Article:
# Suppose there is a semiconductor with Fermi energy

1. Mar 28, 2013

### c299792458

Suppose there is a semiconductor with Fermi energy $E_f$ and that there are $N$ bound electron states.

I'd like to know why the mean number of excited electrons takes the form $$\bar n(T)={N\over \exp\beta(\mu-E_f)+1}$$

where $\mu$ is the chemical potential.

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I can see that the Fermi Dirac statistics say that for one fermion the mean occupation number is $$\bar n = {1\over \exp\beta(E-\mu)+1}$$
I am not sure however as to how for the semi-conductor it should assume the above form. The N is clearly due to the $N$ bound $e^-$ states. I am not quite so confident as to why $$\mu\to E_f, E\to \mu$$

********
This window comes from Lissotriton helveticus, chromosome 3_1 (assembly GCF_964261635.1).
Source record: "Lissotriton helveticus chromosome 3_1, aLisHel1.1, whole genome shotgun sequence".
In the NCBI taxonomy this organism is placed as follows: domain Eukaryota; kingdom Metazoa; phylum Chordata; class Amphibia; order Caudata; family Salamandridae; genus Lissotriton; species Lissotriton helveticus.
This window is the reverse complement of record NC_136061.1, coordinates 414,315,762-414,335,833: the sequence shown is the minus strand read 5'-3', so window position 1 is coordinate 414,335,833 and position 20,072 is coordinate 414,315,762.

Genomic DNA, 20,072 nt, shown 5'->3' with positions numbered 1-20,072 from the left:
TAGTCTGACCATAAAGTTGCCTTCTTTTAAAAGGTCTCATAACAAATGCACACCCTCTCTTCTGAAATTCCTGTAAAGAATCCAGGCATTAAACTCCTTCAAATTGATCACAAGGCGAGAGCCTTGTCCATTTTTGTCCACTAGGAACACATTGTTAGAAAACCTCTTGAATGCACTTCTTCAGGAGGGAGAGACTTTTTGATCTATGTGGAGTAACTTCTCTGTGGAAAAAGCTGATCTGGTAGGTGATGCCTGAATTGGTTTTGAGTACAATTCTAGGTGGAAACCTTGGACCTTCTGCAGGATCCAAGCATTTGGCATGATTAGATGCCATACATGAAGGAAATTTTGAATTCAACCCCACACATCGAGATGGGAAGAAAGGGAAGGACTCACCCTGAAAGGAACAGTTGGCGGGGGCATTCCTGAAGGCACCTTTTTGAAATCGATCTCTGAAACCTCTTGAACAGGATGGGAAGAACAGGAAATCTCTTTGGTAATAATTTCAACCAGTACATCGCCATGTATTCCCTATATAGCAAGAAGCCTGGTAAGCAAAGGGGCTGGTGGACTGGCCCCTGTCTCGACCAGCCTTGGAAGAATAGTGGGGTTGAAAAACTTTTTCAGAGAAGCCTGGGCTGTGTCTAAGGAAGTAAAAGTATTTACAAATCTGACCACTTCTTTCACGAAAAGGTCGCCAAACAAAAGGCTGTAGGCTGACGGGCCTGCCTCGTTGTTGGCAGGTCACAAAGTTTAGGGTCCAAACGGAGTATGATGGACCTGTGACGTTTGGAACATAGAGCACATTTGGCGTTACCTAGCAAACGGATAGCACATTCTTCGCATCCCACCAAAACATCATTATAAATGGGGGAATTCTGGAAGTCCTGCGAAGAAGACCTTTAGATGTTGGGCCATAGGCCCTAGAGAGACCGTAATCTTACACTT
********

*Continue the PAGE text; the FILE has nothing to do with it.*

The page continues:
Could someone please explain?

Many thanks.

2. Mar 30, 2013

### Giga_Man

i think by E, you mean the top of the valence band?
Every electron that is not bound is excited (or makes a "hole" in the valence band and an electron in the conduction band).
There are N bound states, so the number of excited electron is N* (1- fermi_dirac_dist(E))
mathematically, this is the the same as changing the palces of Ef and E, try it.
By the way, using E as the top of the valence band is an approximation which doesn't work if, for example, the semiconductor is very heavily p-type.

Last edited: Mar 30, 2013
3. Apr 2, 2013

### c299792458

Thank you, Giga_Man!

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